Very happy to have reviewed the opening night of posting Letters to the Moon last night as it starts a tour that takes in Wimbourne, Guildford, Chipping Norton, Malvern and Devizes.
Oh, what a lovely, love-filled, heartwarming evening you will have with Posting Letters To The Moon. Opening night at Bath’s Ustinov Studio (Theatre Royal) looked like a full house for this charming legacy of a show.
But where to start? You could come into this piece through so many different doors. A Brief Encounter fan? An Archers addict? Maybe you’re a soul who loves the “letters from” format, or even “an audience with-“? Perhaps you’re an incurable ’39-’45 nostalgiac?
Whichever door works for you, this space is as welcoming and nourishing as you could possibly want. Huge congrats to Lucy Fleming and Simon Williams – and their family – for sharing these letters in such a generous way. More …
The Open House – Dec ’17
Michael Boyd’s latest production of Will Eno’s play might leave a lasting impression on the American family drama genre… More here
Christmas Eve – Nov ’17
I’ve reviewed the new Daniel Kehlmann show at the Ustinov, Theatre Royal Bath, for Bristol 24/7. In short, this was a tough review – I wish with all my heart I could have written a happier one. Click to have a read
A one-man show running at the Ustinov in Bath til early September. Starring Henry Goodman. Here’s the review in Bristol 24/7.
Alan Franks offers an external drama that is more of a blip than a bomb. It’s a lost opportunity for British theatre when both Goodman and the Ustinov offer such a strong springboard. As it stands, this is a lovely 90-minute show (which doesn’t need an interval to weaken the second half), but it fails to pack its promised punch. Read more…
For Bath Chronicle, David Haig in Jonathan Church’s production of David Hare’s Racing Demon:
Hare’s play challenges every orthodoxy: tonight, on the stage, it looks like we’re tucking into establishment Christianity. But in the doggy-bag of meaning we’ll revisit at breakfast, it’s a fetid self-serving of hypocrisy, cowardice and wilful blindness – wherever people are found….
Starring F Murray Abraham, dir Laurence Boswell. Ustinov Studio, Theatre Royal Bath, April-May and now at London’s Vaudeville til 2 Sep ’17. Reviewed in Bristol 247.
…A gorgeously mischievous poke-in-the-eye play that runs away from you laughing, taking its ball with it after an oh-too-short 90 minutes. ….read more.
photo: Simon Annand
Half Life, Ustinov Studio, Bath
Dir. Nancy Meckler. Ustinov Studio, Theatre Royal Bath, 29 Sept-5 Nov 2016. Reviewed in Bristol 247.
What makes a human? Is it memory? It is also forgetfulness? Is it love? If elderly people are no longer ‘functioning’, are they no longer ‘functional’? Can we be replaced – will we be replaced, as Donald so fervently believes – by thinking, reproducing machines? And if so, what is the point of human life? …read more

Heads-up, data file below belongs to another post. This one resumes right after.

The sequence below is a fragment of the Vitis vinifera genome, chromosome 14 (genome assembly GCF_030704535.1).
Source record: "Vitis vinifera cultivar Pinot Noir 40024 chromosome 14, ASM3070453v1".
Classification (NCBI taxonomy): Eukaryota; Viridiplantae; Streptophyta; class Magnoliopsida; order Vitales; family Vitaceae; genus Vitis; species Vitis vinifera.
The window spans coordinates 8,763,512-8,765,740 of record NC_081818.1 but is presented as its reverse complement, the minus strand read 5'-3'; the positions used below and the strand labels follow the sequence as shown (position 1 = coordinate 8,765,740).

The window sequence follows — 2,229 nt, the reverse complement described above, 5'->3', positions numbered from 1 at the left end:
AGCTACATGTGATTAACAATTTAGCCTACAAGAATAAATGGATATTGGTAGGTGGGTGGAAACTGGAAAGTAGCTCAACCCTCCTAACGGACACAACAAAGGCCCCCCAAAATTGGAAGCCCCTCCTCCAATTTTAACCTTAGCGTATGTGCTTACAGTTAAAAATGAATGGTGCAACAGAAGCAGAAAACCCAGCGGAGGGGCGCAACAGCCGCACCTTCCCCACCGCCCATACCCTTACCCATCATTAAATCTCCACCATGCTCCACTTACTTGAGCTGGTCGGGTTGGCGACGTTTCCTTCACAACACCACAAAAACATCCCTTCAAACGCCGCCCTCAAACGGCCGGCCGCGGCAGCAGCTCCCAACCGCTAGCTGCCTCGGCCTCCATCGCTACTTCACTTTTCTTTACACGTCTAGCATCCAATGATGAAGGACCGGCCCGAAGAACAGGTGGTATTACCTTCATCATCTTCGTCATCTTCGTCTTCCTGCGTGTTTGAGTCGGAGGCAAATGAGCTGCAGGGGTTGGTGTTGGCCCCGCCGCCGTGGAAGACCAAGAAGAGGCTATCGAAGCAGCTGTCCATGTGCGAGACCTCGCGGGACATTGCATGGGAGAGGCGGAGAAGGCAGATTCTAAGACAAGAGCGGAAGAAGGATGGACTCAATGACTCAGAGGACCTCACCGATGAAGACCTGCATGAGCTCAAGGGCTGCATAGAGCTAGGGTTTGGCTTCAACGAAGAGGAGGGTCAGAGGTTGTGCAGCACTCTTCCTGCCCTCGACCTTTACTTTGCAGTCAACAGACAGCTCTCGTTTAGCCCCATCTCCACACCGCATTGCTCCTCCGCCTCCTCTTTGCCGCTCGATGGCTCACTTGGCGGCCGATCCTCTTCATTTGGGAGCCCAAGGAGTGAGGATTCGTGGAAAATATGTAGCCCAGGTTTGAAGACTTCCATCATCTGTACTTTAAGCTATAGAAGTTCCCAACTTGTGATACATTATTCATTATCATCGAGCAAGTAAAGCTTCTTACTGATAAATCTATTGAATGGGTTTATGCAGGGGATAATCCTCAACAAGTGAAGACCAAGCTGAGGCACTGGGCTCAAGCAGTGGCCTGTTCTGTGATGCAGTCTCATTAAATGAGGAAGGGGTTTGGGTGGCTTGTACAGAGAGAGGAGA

Directed by Laurence Boswell, starring Tanya Moodie. Ustinov Studio, Theatre Royal Bath 10 Nov-17 Dec 2016.
This is a very special piece of theatre. It’s warm, entertaining, heart-swelling, cringe-making, shame-facing and packs a hell of a punch, staring 2016 in the face all the way from 1955….read more
Dir. Richard Beecham. Ustinov Studio, Theatre Royal Bath, 1-31 March 2012. Reviewed for Whats On Stage.
The Ustinov’s new American season kicks off with Adam Rapp’s Red Light Winter, a show cordoned off by warnings of its “explicit” nature. Yes, there is nudity and sex but without doubt the real drama comes from the messed up protagonists themselves. Read more…
Bristol Old Vic Studio, 1-5 Nov 2012
This is powerful and disturbing, placing a clear trust in the audience to go with their own feelings and opinions and not be spoon-fed. This is not an easy show – as we’re gently warned up-front, it is at times “difficult’. Goode is “not not OK” and remains a theatre-maker who will keep hunting down the god-(less?) honest truth. Read more
Cheek By Jowl, Bristol Old Vic, 24 Oct – 3 Nov 2012. Reviewed for What’s On Stage.
In these days of corruption, lust and bloody murder, this spectacular production of old-fashioned hell-in-a-box is definitely one to catch while you can – but certainly not for the faint-hearted: Jimmy Fairhurst’s maniacal laugh will stay with you for years. Read more…
Photo by Manuel Harlan
by Frances Poet. Tobacco Factory Theatre & Òran Mór. 23-27 October 2012. Reviewed for What’s On Stage.
Cynical journo Adam, played beyond-convincingly by Gareth Glen pops into a faith healer’s show to gather ammunition for an exposé. There, he falls bits-first for “fit” Christina, a girl with a deep faith and terminal prognosis, and fails to tell her his true intent. Not only does he fall in love, but becomes convinced that the Devil’s paying back his deceit, big-time – chasing the lovers, in pursuit of Christina’s soul. read more
More reviews to follow…